The Bakers live in a small town in Illinois, USA, with their children - all 12 of them! When Tom Baker (Steve Martin) is offered his dream job as a baseball coach at a large university, he and his wife Kate (Bonnie Hunt) uproot the family, promising them that life will be even better. Shortly after moving to their new home in the big city, Kate learns that her book has been accepted by a publisher. Kate┬┤s agent pulls her away to promote the book after Tom agrees to deal with their 12 children who are desperately unhappy in their new surroundings, and his demanding new job. Hell breaks out while Kate is away and Tom is in danger of losing his dream job.
12 children in a room with Steve Martin, mixed with the firm and consequential love of Bonny Hunt, should produce a very good film. But unfortunately, Hollywood has just tried too hard by attempting to re-create organic family life in a sloppy syrup of superficiality. All the child caricatures are there: the evil twins, the red-headed and bespectacled boy who loves frogs and who feels left out, the conniving tomboy who masterminds ways to sabotage a calm family life, the sullen but extraordinarily good-looking, athletic, older brother, and the oldest daughter who is desperately trying to lead her own life.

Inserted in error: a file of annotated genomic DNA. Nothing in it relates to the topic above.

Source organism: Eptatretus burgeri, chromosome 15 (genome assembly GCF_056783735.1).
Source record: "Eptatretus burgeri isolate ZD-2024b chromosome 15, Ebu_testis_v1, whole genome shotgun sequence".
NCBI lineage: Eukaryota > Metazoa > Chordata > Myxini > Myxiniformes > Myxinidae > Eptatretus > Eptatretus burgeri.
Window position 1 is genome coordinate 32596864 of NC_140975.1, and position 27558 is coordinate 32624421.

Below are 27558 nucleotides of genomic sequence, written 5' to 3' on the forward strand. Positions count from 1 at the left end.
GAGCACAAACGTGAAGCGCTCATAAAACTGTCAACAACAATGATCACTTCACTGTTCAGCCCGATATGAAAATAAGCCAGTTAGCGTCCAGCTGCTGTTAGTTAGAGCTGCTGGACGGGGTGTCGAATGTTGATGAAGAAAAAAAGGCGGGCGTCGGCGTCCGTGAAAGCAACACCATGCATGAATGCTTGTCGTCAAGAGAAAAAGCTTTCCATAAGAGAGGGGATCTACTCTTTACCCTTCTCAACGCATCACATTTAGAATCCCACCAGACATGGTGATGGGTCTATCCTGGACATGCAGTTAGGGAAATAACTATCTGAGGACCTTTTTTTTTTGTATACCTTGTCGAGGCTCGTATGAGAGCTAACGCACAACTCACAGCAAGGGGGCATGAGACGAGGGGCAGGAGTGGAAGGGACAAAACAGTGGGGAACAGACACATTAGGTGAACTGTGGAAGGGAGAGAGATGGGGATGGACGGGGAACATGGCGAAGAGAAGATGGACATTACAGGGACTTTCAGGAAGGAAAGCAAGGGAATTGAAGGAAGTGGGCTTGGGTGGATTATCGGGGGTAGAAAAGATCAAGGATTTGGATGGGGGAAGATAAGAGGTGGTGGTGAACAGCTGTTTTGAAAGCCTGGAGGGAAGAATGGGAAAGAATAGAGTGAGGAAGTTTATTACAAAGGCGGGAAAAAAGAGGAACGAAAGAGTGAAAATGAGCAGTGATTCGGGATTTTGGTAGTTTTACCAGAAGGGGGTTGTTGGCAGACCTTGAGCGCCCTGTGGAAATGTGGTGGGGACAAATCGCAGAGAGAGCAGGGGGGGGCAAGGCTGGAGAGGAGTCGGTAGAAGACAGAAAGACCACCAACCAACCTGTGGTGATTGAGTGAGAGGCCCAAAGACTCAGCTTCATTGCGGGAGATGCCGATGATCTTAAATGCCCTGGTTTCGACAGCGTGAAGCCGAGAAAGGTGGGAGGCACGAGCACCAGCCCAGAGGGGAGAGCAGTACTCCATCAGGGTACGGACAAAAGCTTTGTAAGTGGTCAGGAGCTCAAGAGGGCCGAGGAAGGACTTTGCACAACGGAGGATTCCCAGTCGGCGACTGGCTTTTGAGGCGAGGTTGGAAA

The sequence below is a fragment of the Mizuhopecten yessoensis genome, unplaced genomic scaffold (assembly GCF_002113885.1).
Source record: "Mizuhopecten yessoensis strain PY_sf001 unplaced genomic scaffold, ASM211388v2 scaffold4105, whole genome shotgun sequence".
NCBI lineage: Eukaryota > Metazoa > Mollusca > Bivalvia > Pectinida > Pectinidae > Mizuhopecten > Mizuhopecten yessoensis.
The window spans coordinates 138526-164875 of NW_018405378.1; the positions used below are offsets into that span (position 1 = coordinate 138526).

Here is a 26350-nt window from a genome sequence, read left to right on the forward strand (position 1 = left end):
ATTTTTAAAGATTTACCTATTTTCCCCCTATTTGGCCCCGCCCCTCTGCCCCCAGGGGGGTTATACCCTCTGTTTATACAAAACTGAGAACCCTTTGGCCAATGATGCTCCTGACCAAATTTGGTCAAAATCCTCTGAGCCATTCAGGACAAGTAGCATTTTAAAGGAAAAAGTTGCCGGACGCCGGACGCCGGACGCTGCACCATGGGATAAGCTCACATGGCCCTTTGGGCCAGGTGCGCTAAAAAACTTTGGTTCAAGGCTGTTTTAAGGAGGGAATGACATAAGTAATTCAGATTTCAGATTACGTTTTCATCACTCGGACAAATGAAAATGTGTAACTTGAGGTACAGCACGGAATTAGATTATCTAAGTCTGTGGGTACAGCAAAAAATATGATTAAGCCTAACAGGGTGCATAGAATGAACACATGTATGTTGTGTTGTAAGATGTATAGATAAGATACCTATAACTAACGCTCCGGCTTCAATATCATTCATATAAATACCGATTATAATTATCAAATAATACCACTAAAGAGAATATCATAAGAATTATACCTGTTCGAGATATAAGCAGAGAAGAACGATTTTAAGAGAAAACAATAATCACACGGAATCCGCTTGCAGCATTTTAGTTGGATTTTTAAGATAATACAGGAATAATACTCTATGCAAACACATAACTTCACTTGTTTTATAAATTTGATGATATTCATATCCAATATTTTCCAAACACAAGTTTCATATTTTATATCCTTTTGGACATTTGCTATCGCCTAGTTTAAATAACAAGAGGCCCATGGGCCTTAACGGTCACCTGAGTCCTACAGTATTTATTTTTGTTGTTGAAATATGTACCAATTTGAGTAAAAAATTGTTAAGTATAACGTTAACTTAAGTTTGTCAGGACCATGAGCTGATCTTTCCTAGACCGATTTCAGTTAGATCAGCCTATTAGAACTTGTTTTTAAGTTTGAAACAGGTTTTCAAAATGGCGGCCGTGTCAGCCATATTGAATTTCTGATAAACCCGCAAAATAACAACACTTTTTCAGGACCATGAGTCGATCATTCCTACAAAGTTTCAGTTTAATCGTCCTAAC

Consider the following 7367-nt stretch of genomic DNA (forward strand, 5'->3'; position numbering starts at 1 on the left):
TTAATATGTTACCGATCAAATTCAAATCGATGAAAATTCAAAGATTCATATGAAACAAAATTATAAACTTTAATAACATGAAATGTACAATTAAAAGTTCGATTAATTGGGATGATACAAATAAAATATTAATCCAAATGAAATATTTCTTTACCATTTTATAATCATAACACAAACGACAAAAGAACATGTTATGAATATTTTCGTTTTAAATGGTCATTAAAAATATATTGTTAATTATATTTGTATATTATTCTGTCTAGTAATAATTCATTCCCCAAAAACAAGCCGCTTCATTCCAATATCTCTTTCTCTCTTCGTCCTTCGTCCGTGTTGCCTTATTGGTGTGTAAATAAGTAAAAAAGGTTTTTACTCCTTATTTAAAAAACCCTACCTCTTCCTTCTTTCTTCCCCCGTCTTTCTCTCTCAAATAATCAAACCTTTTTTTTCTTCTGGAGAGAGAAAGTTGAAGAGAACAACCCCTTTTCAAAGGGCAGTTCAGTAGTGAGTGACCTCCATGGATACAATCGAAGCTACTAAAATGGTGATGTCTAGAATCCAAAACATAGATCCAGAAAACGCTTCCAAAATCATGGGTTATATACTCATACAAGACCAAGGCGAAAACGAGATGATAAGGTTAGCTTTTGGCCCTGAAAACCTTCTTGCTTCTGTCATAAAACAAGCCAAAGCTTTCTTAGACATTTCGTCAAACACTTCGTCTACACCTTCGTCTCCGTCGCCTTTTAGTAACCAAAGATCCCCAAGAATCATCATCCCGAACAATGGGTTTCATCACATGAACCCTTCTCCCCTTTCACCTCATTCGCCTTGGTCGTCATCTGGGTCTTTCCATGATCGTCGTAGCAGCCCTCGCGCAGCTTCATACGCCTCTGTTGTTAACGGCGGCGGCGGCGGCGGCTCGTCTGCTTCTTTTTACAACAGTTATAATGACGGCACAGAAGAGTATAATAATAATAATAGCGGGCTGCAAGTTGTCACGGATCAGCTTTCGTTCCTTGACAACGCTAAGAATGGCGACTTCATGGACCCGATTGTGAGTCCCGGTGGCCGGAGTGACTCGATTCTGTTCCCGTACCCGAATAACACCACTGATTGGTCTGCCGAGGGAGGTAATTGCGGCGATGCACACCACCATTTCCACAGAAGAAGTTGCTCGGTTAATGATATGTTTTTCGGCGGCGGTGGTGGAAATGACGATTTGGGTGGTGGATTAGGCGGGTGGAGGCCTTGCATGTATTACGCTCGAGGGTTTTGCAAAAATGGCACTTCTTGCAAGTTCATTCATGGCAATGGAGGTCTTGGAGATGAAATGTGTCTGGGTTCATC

The film squeezes this chaotic family into moulds we┬┤ve seen a million times before. The frog jumps into the scrambled eggs at the breakfast table, the teenage girl hogs the bathroom, the boyfriend throws rocks at the window to get his girlfriend┬┤s attention (quite a script flaw in this age of mobile telephones). "Cheaper by the Dozen" tries to create cosy family familiarity and in the process flattens the bigger issues such as how to assert (and give up) your will in a modern household.
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